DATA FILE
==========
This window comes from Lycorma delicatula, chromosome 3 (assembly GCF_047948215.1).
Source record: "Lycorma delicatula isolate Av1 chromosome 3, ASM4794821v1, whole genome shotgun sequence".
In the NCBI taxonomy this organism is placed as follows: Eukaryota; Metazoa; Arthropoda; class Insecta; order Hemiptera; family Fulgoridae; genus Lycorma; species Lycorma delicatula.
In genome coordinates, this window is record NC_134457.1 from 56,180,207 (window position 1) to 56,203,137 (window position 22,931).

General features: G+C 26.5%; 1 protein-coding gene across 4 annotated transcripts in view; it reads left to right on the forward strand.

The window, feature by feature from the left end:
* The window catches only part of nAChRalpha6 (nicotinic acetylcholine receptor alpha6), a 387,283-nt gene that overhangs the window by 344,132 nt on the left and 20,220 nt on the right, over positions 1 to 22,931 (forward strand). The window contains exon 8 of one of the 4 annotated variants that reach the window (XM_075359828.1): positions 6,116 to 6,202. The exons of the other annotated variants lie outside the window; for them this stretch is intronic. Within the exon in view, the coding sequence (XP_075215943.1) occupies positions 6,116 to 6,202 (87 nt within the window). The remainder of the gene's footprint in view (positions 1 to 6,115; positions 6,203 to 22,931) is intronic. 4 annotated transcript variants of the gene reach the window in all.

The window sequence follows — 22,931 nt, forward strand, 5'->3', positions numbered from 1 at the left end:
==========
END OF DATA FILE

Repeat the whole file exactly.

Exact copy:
This window comes from Lycorma delicatula, chromosome 3 (assembly GCF_047948215.1).
Source record: "Lycorma delicatula isolate Av1 chromosome 3, ASM4794821v1, whole genome shotgun sequence".
In the NCBI taxonomy this organism is placed as follows: Eukaryota; Metazoa; Arthropoda; class Insecta; order Hemiptera; family Fulgoridae; genus Lycorma; species Lycorma delicatula.
In genome coordinates, this window is record NC_134457.1 from 56,180,207 (window position 1) to 56,203,137 (window position 22,931).

General features: G+C 26.5%; 1 protein-coding gene across 4 annotated transcripts in view; it reads left to right on the forward strand.

The window, feature by feature from the left end:
* The window catches only part of nAChRalpha6 (nicotinic acetylcholine receptor alpha6), a 387,283-nt gene that overhangs the window by 344,132 nt on the left and 20,220 nt on the right, over positions 1 to 22,931 (forward strand). The window contains exon 8 of one of the 4 annotated variants that reach the window (XM_075359828.1): positions 6,116 to 6,202. The exons of the other annotated variants lie outside the window; for them this stretch is intronic. Within the exon in view, the coding sequence (XP_075215943.1) occupies positions 6,116 to 6,202 (87 nt within the window). The remainder of the gene's footprint in view (positions 1 to 6,115; positions 6,203 to 22,931) is intronic. 4 annotated transcript variants of the gene reach the window in all.

The window sequence follows — 22,931 nt, forward strand, 5'->3', positions numbered from 1 at the left end: